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U.S. Bank National Association v. Capital Realty & Development

IN THE UNITED STATES DISTRICT COURT FOR THE NORTHERN DISTRICT OF ILLINOIS EASTERN DIVISION


July 20, 2012

U.S. BANK NATIONAL ASSOCIATION, PLAINTIFF,
v.
CAPITAL REALTY & DEVELOPMENT, LLC, AN ILLINOIS LIMITED LIABILITY COMPANY AND RICHARD P. TURASKY, JR., INDIVIDUALLY, DEFENDANTS.

The opinion of the court was delivered by: Milton I. Shadur Senior United States District Judge

MEMORANDUM ORDER

U.S. Bank National Association ("U.S. Bank") attempts to invoke diversity-of-citizenship jurisdiction to file this action against Capital Realty & Development, LLC ("Capital") and Richard P. Turasky, Jr. ("Turasky"). Because that effort is impermissibly flawed, so that U.S. Bank has failed to carry its burden of establishing subject matter jurisdiction here, this sua sponte memorandum order dismisses the Complaint and this action on jurisdictional grounds -- but with the understanding that if the present flaws can be cured promptly, the action might then be reinstated.

As to U.S. Bank itself, Complaint ¶ 1 properly identifies both components of its corporate citizenship under 28 U.S.C. § 1332(c)(1). Nor is any problem posed by Complaint ¶ 3, which alleges Turasky is an Illinois citizen. But all that Complaint ¶ 2 says as to Capital is this:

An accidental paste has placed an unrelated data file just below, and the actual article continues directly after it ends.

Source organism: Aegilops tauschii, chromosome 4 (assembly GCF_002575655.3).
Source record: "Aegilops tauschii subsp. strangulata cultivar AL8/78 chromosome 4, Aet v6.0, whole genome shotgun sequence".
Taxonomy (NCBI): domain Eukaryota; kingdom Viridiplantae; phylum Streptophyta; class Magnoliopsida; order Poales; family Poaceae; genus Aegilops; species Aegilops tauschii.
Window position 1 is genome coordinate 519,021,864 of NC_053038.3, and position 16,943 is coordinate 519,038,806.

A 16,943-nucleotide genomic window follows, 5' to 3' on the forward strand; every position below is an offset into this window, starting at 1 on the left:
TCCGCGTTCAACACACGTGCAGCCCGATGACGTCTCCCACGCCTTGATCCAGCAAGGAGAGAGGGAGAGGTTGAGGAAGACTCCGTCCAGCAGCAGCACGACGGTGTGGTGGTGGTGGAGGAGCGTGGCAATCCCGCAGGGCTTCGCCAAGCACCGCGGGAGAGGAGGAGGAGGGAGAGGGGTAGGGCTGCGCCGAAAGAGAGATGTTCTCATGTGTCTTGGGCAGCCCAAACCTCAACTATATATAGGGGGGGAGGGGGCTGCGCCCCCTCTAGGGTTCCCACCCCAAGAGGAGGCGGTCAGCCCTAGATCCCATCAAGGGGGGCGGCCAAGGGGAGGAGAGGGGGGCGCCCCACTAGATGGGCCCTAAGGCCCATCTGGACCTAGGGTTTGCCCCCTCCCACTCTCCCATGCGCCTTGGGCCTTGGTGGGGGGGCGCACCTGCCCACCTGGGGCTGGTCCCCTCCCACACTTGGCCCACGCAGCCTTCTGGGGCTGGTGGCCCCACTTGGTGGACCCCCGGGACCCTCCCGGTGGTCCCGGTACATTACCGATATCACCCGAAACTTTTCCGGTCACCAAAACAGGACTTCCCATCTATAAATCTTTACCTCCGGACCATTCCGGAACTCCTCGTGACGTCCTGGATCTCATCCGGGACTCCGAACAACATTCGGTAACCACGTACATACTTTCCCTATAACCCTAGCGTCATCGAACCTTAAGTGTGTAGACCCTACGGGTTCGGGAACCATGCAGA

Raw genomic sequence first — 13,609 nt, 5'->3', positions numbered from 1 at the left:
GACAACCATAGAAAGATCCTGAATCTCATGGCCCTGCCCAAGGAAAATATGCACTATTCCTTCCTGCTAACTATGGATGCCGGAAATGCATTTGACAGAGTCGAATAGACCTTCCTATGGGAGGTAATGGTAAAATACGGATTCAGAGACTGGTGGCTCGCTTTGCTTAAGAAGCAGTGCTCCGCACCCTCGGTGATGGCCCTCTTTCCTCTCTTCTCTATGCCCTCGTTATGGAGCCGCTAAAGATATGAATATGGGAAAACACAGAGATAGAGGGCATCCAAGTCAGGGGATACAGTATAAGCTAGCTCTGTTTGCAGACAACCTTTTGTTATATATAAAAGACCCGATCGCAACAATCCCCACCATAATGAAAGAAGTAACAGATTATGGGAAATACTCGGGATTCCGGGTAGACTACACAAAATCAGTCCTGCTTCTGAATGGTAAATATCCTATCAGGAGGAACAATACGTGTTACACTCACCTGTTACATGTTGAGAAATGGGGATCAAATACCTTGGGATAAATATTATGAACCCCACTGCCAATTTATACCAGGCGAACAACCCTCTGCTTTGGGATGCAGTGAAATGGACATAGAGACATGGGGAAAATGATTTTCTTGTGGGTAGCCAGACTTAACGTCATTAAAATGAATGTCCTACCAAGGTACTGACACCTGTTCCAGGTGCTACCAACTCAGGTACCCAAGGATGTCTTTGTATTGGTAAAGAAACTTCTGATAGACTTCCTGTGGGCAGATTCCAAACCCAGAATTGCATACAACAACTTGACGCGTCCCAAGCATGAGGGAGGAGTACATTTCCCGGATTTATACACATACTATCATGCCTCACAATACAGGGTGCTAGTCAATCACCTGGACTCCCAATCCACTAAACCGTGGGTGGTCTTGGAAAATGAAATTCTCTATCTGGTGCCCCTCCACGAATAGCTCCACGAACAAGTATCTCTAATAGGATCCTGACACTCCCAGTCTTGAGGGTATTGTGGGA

Capital is an Illinois limited liability company that maintains its principal place of business at 385 Airport Road, Elgin, Illinois 60123.

As that language reflects, U.S. Bank's counsel has spoken only of facts that are jurisdictionally irrelevant when a limited liability company is involved. Those allegations ignore nearly 14 years of repeated teaching from our Court of Appeals (see, e.g., Cosgrove v. Bartolotta, 150 F.3d 729, 731 (7th Cir. 1998) and a whole battery of cases since then, exemplified by White Pearl Inversions S.A. v. Cemusa, Inc., 647 F.3d 684, 686 (7th Cir. 2011) and by other cases cited there). And that teaching has of course been echoed many times over by this Court and its colleagues.

This Court has a mandated obligation to "police subject matter jurisdiction sua sponte" (Wernsing v. Thompson, 423 F.3d 732, 743 (7th Cir. 2005)). There is really no excuse for counsel's lack of knowledge of such a firmly established principle after well over a full decade's repetition by our Court of Appeals and others. Hence it seems entirely appropriate to impose a reasonable cost for such a failing.

Accordingly not only U.S. Bank's Complaint but this action are dismissed (cf. Held v. Held, 137 F.3d 998, 1000 (7th Cir. 1998)), with U.S. Bank and its counsel jointly obligated to pay a fine of $350 to the District Court Clerk if an appropriate Fed. R. Civ. P. 59(e) motion hereafter provides the missing information that leads to the vacatur of this judgment of dismissal.*fn1

Because this dismissal is attributable to U.S. Bank's lack of establishment of federal subject matter jurisdiction, by definition it is a dismissal without prejudice.


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